Aortic dissection (AD).
May 4, 2010 - Currently, using conventional imaging modalities to distinguish between acute and chronic aortic dissection (AD) for surgical risk evaluation is not possible. However, in a recent study, researchers were able to use fluorodeoxyglucose (18F-FDG) positron emission tomography/computed tomography (PET/CT) to detect reparatory hypermetabolism in the lacerated aortic wall of acute AD. This allowed them to determine if patients had acute or chronic stable AD.
Investigators at the Clinic for Vascular Surgery in Munich, Germany, analyzed the 18F-FDG uptake in the aortic wall of acute and chronic stable AD in 18 patients. Researchers analyzed the images qualitatively and looked at 18F-FDG uptake patterns and the standardized uptake values (SUVs) of the aortic wall, dissection membrane, and luminal 18F-FDG activity. The standard uptake value (SUV) ratio (maximum SUV in the aorta divided by mean SUV in the blood pool) was calculated to relativize individual luminal 18F-FDG spillover effects.
In contrast to chronic stable AD, all acute or acute progressive AD showed accentuated 18F-FDG uptake at the injured aortic wall or dissection membrane. The maximum SUV of the dissection membrane or aortic wall was significantly higher in acute AD than in chronic stable AD. Thereby, SUV varied from 3.03 to 4.64 (average maximum SUV, 3.84 ± 0.51) for the dissection membrane and from 2.22 to 4.60 (average maximum SUV, 2.94 ± 0.81) for the aortic wall, with false-negative and false-positive outliers. The discrimination between acute and stable AD was improved significantly, and false-positive or negative outliers were eliminated, using the SUV ratio method.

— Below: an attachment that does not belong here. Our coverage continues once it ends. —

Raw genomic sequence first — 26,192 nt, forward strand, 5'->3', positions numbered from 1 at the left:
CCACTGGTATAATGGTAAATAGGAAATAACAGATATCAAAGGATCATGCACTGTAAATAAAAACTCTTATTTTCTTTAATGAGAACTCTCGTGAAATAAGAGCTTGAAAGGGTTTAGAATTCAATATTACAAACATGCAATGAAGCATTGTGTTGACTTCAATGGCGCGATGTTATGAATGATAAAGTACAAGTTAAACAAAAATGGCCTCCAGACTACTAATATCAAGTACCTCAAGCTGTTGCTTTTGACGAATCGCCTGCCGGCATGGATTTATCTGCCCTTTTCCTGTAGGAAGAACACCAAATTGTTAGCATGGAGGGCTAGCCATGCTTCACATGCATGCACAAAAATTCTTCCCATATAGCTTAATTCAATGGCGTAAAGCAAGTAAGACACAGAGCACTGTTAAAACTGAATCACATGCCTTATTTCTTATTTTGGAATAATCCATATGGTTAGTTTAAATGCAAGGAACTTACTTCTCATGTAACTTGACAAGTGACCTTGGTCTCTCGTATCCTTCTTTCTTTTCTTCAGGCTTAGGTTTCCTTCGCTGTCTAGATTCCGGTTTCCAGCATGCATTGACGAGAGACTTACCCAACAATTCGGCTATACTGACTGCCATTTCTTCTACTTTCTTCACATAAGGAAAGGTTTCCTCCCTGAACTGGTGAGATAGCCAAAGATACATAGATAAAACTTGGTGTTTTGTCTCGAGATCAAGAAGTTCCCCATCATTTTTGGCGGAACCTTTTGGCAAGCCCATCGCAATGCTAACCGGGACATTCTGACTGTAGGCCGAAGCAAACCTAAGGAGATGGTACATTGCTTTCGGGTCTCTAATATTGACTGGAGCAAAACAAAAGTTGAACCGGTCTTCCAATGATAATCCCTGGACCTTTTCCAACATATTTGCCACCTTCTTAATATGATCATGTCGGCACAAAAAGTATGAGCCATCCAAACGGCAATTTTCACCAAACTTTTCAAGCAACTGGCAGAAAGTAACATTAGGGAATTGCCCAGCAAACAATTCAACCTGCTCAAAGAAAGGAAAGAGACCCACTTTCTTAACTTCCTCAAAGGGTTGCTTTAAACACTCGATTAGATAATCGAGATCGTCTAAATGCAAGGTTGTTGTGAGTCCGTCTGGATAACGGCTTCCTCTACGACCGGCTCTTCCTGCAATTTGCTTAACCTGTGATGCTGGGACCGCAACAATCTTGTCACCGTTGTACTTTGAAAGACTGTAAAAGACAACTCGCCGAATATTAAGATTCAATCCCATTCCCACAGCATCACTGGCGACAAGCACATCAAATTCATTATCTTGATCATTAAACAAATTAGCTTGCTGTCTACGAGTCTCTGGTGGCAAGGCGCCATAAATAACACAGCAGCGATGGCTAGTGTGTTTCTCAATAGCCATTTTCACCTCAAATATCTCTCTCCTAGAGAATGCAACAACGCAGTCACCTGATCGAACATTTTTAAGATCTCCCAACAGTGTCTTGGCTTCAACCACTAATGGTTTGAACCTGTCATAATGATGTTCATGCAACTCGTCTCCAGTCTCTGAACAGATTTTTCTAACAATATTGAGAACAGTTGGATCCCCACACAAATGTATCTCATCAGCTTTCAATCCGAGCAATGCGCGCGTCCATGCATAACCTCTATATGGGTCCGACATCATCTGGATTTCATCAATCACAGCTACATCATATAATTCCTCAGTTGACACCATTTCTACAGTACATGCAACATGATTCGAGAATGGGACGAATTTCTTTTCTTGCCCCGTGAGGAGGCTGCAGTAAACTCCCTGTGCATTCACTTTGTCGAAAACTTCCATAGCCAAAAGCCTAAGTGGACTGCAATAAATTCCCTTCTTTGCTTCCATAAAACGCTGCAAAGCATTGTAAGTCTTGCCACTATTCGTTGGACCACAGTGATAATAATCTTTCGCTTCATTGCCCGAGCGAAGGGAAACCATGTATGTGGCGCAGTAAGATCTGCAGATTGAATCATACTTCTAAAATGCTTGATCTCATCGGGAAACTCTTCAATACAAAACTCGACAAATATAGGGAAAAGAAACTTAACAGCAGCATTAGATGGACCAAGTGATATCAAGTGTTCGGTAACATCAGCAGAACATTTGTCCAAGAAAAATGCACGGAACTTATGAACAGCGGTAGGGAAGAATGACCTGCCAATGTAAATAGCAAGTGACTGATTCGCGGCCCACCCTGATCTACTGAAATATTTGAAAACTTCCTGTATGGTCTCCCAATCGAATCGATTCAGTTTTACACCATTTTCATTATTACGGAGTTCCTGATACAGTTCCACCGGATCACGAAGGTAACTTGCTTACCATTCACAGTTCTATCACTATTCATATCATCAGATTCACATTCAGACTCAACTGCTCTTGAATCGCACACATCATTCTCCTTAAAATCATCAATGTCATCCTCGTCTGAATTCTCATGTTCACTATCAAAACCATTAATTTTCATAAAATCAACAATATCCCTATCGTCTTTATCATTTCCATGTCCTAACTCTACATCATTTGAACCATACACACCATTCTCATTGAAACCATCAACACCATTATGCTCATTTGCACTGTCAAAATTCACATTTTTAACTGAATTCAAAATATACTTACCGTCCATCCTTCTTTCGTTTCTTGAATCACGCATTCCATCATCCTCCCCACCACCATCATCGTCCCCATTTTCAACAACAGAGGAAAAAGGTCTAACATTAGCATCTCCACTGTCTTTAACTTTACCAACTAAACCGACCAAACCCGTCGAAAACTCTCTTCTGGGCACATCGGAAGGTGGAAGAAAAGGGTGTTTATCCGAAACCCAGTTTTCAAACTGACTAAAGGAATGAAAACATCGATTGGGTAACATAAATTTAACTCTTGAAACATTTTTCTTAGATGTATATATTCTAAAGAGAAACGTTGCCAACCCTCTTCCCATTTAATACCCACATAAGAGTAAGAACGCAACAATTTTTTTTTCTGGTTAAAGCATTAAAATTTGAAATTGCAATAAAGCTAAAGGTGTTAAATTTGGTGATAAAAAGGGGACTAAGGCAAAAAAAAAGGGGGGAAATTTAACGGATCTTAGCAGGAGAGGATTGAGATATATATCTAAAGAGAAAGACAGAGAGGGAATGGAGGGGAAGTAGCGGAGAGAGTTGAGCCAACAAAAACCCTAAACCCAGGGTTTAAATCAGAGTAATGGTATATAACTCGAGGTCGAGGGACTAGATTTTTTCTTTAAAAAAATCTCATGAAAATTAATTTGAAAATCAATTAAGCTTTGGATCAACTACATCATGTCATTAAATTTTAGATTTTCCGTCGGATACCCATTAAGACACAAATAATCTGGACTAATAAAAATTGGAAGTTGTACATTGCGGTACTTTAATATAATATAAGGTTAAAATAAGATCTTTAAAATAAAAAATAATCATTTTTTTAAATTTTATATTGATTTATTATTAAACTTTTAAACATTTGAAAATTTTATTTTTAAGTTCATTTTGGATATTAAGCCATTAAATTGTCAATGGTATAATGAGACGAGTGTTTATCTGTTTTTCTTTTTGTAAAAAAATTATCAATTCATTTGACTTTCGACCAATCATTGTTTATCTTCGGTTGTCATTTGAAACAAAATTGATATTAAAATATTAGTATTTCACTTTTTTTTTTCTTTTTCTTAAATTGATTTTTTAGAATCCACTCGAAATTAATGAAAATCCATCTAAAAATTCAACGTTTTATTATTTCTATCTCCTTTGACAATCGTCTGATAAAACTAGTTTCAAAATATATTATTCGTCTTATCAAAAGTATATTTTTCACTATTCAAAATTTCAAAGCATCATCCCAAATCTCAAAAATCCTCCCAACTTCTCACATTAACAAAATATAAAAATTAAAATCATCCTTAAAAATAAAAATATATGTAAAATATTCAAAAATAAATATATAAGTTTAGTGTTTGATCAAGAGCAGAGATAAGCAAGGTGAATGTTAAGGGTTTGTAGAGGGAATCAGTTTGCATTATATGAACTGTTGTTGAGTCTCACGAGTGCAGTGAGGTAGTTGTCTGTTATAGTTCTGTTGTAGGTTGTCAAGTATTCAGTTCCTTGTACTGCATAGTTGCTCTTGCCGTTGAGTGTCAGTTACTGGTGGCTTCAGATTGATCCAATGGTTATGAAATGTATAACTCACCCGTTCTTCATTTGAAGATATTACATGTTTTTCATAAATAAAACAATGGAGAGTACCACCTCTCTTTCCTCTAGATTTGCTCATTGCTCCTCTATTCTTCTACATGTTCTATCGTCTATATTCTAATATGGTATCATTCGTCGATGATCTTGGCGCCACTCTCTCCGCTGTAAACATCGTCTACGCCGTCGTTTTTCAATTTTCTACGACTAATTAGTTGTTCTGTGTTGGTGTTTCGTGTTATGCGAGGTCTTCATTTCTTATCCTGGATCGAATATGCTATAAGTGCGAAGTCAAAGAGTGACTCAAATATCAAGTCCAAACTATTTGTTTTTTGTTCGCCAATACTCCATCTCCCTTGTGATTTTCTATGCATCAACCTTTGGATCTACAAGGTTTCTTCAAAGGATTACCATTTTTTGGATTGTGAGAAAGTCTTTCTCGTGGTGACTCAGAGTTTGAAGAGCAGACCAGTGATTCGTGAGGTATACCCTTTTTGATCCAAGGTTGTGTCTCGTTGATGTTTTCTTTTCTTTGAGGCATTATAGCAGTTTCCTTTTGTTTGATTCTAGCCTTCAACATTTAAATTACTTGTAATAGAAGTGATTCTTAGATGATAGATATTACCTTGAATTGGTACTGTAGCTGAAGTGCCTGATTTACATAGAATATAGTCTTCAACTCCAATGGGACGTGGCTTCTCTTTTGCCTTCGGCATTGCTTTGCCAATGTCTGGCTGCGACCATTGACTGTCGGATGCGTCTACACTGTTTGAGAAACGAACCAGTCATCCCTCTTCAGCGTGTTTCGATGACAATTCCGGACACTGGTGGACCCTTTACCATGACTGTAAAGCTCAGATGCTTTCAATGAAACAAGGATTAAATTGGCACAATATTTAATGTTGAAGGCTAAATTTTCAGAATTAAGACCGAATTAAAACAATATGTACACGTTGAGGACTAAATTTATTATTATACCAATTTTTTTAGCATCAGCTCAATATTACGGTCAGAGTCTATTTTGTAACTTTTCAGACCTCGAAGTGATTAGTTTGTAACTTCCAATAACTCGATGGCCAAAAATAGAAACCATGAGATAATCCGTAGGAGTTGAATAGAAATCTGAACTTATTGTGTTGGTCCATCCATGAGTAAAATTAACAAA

The results indicated 18F-FDG PET/CT might be useful in differentiating acute from chronic AD in clinically unclear cases. Researchers cautioned that larger studies are needed to confirm our preliminary results.
Reference: Reeps, C., Pelisek, J., Bundschuh, R., et al. "Imaging of Acute and Chronic Aortic Dissection by 18F-FDG PET/CT." The Journal of Nuclear Medicine. May, 1 2010; Vol. 51, No. 5
For more information: jnm.snmjournals.org